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«Internationale Solidarität»

Kapital Band 1 is a wordplay on Karl Marx’ seminal «Das Kapital», that its first volume – band in German – was published in 1867. Kapital Band 1 is the duo of Viennese drummer-composer Martin Brandlmayr, known from experimental, genre-bending bands like Radian and Polwechsel as well as collaborations with innovative improvisers and sound artists like Christian Fennesz, Otomo Yoshihide, John Tilbury, Mats Gustafsson and David Sylvian, and German, Berlin-based conceptual musician, composer and artist Nicholas Bussmann, originally an improvising cellist but here he plays on robot-controlled grand piano, «the automat», made by Winfried Ritsch.

Kapital Band 1 was founded as a sonic lab to explore the possibilities of improvising music with machines. «Internationale Solidarität» (the title refers, obviously, to the communist manifesto of Marx and Friedrich Engels from 1848) is the third album of this duo, following 2CD and «Playing by Numbers» (Mosz, 2003, 2007). The album was recorded at Taxispalais Kunsthalle Tirol, Innsbruck, in September 2018 and at Bayerischer Rundfunk, Munich in November 2018.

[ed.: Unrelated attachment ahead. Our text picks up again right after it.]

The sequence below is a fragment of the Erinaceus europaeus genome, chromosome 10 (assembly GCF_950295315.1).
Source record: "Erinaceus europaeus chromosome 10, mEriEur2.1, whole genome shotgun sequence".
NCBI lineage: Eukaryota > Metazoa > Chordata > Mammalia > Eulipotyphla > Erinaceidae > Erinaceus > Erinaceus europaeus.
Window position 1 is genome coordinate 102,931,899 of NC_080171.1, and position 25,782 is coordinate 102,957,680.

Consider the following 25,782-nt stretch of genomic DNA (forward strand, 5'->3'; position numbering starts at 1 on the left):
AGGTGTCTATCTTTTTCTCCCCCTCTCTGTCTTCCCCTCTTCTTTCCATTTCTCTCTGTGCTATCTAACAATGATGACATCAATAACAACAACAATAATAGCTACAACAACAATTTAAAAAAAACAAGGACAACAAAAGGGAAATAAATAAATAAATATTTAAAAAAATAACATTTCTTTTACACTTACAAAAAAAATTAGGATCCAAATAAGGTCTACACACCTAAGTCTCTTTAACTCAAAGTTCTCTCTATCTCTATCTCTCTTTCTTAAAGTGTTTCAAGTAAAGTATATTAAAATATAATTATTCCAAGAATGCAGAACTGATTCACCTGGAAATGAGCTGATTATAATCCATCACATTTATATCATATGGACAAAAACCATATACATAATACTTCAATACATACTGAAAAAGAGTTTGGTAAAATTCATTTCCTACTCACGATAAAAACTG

Kapital Band 1 investigates on «Internationale Solidarität» parallel existences and mimetic affirmations of machine structures and human patterns. «Internationale Solidarität» is a sonic search between impulse and logic, algorithms and attitudes, false random and real mistakes. The game structures and algorithms are employed in order to explore matters of community, power and language.

In the two extended parts of «Internationale Solidarität», Brandlmayr’s highly imaginative and unpredictable percussive language represents the impulsive pole while Bussmann’s robot-controlled grand piano emphasizes discipline, logic and structure. This kind of built-in tension between these idiosyncratic approaches offers compelling sonic dramas and nuanced textures. These textures blur the common distinction between spontaneous and free music and composition, and between contemporary music and minimalist sound art, borrowing ideas and even sonic syntax from electronics and techno. Kapital Band 1, in its own special way, suggests that the process of music-making is an act of solidarity and community that can shake down old power structures and overcome language barriers.

Eyal Hareuveni  

Martin Brandlmayr (dr), Nicholas Bussmann (robot-controlled grand p) 


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